Why We Need 7-9 Hours of Sleep Each Night
Updated: Nov 5, 2021
Point to Ponder:
Are you getting enough high-quality sleep each night?
The purpose of today’s journal is to encourage you to make high-quality sleep a priority so you can feel your best throughout your holidays and beyond. I know we all agree that sleep is important, but it’s actually more than important, it’s critical. This journal will only scratch the surface of why sleep is so important, but for starters, sleep effects everything from our immune system, our mood, our ability to focus, the food we choose, our metabolism and our body's ability to recover and rejuvenate.
For example, consider LeBron James, the highest paid athlete in the world. He takes his sleep extremely seriously and treats it as important as his training. According to Forbes Magazine, LeBron explained that getting at least 8 hours of sleep each night is the best way for his body to physically and emotionally be able to recover and get back to 100 percent as possible. He’s not the only professional athlete who feels this way. According to ESPN, tennis star Roger Federer gets a similar amount of shut eye a night. By comparison, the fastest human alive Usain Bolt, tennis stars Venus Williams and Maria Sharapova each sleep 10 hours a day. Usain Bolt says sleep helps his body absorb his training better, but we all know that getting high-quality sleep is easier said than done, however there are some tips. Back to LeBron James, his three tips are:
1. Create an environment that allows you to be very comfortable in your room. For LeBron, it’s always in his hotel room, making sure the temperature’s set at a particular 68 to 70 degrees.
2. No television or smartphone light is also key. Along these same lines, iGnite Leader and now Health and Life Coach, Sarah Hamilton, reminded me of the importance of a Power Down Hour that she learned from Dr. Mark Hyman and Matthew Walked. Power Down Hour means no blue light/screen time within an hour of bedtime. So, if our goal is to shut our eyes and go to sleep at 10 pm, then there needs to be no more screen time after 9:00. Screens such cell phones, TV's, and computers restrain the melatonin production in our bodies and mess up our circadian rhythm. When the brain sees light it thinks it's day time and interferes with melatonin production which then affects our circadian rhythm. And even though we are no longer cavemen depending on the sun to tells us that it''s time to get up and the dark to tell us when to got to sleep, our bodies are still affected by light. Lower melatonin levels makes it harder to fall and stay asleep. It can be helpful to set a reminder alarm in your phone when it's time to power down each night. And if someone wonders what in the world they will do without their phone or computer… a relaxing bath, cup of camomile tea, facial, or good book or combination of all of those are great ways to relax during that hour and be ready to fall asleep.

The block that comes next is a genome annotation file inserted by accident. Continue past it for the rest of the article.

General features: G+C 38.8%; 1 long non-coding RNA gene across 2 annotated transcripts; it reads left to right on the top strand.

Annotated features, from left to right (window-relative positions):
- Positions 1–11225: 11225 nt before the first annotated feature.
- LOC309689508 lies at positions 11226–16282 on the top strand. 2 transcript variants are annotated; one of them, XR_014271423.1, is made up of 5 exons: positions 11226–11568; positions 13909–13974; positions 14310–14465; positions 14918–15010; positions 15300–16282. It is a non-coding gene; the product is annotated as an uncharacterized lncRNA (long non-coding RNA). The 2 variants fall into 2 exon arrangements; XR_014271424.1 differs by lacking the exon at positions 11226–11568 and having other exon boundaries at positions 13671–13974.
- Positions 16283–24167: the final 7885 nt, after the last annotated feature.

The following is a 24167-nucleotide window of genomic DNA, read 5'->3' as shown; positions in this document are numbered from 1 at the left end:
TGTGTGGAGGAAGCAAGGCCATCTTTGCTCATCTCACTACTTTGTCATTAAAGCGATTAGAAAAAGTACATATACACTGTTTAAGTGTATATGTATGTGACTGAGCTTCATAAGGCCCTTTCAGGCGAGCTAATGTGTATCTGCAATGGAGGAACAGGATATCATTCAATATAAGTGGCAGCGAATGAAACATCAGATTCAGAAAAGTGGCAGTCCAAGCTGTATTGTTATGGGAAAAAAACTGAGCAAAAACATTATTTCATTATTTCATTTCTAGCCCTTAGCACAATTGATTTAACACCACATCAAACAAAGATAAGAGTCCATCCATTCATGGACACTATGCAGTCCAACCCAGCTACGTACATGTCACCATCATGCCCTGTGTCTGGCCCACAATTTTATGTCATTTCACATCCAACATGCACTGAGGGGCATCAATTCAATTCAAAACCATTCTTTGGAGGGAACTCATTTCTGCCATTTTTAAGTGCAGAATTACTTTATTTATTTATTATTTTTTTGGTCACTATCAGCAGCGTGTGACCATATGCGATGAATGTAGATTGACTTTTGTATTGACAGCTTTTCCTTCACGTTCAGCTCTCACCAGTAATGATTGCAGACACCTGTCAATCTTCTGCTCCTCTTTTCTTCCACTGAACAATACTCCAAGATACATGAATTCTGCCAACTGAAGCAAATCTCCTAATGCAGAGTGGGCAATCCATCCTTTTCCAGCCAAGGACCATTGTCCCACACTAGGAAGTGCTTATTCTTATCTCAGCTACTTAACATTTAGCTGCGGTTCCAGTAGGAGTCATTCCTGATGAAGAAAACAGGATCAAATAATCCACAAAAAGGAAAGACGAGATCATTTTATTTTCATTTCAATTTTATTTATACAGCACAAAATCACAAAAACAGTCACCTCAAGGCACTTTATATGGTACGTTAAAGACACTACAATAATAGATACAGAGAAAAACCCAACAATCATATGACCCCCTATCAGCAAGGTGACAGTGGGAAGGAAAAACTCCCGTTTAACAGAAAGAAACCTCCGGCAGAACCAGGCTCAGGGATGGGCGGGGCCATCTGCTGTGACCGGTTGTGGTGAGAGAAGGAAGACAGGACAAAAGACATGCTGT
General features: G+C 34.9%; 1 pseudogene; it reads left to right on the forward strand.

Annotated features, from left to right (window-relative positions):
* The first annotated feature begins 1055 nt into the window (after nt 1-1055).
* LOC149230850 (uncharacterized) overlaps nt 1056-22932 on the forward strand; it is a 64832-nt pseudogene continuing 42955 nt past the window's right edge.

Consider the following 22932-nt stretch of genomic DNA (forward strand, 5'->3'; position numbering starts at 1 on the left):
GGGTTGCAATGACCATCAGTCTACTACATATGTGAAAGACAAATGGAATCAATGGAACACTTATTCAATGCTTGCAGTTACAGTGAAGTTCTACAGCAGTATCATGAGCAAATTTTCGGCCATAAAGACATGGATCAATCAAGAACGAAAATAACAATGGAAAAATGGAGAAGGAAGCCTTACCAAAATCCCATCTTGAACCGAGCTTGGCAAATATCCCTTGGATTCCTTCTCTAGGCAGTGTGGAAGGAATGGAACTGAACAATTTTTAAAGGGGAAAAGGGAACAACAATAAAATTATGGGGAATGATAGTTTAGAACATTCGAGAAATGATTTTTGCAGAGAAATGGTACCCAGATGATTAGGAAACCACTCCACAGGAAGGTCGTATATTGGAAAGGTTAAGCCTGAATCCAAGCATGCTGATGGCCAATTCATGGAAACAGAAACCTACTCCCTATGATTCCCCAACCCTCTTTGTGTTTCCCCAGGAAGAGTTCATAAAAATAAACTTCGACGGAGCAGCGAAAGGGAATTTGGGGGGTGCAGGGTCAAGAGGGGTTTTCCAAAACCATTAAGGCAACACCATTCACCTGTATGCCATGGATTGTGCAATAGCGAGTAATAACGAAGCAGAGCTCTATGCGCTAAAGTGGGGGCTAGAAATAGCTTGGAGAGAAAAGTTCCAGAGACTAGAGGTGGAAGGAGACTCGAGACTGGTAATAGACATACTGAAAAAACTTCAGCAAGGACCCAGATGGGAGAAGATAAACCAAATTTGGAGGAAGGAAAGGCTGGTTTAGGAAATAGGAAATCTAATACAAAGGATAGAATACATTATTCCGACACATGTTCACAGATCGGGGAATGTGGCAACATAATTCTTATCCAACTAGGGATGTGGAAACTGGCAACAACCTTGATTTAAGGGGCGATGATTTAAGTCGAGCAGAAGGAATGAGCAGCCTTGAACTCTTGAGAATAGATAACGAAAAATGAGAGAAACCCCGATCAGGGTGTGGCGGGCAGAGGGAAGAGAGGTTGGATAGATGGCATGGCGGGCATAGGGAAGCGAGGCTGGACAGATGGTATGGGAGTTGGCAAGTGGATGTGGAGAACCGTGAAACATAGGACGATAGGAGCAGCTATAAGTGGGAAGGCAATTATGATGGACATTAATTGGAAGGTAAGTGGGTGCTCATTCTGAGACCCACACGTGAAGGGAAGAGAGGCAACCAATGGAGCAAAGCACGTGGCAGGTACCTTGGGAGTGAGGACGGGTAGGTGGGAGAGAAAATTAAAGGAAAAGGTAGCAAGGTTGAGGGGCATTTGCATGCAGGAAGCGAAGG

Forbes also wrote: "As a review article published in the February 2015 issue of Sports Medicine indicated, while sleep deprivation may not necessarily affect some general athletic abilities such as maximal physical effort and gross motor performance, it can negatively impact various sports-specific skills, the autonomic nervous system, immune system function, and thinking ability, which in turn can affect athletic performance. Sleep gives the body and mind opportunity to rejuvenate. For example, a study in the Journal of Pediatric Orthopedics found that adolescents who had chronic sleep deprivation were more likely to get injured. Moreover, you probably know how disoriented you can feel after going through a sleepless night. In a study published in Occupational and Environmental Medicine, sleep-deprived subjects had impairments such as slower responsiveness similar to those occurring after drinking alcohol. Indeed, a study of Stanford basketball players showed how getting more sleep helped improve their sprint times, shooting accuracy, vigor, and physical and mental well-being during practices and games.”
Fascinatingly, sleep and metabolism are controlled by the same sectors of the brain. When you are tired, certain hormones go up in your blood, and those same hormones drive appetite and increase your desire for carbohydrates. (Carbohydrates = bread, crackers, desserts, anything sugary. When carbohydrates are not burned, they turn to sugar which turns to fat)
Sleep can reduce levels of stress, and with that people can have better control of their blood pressure. It’s also believed that sleep affects cholesterol levels, which plays a significant role in heart disease.
A lack of sleep can contribute to depression. A good night’s sleep can help a moody person decrease their anxiety. You get more emotional stability with good sleep. Sleep cannot be primarily made up on the weekends. If you sleep more on the weekends, you simply aren’t sleeping enough in the week.
All in all, our body is our vehicle. Our habits and the way we treat our vehicle determine what we drive: a Porsche or Pinto. Disciplining ourselves to get consistent high-quality sleep, regular exercise and proper nutrition is what will keep our vehicle looking and driving as good as a new Porsche.
Make high-quality sleep each night a priority by implementing the Power Down Hour. *The quality of your sleep is better than the quantity of your sleep*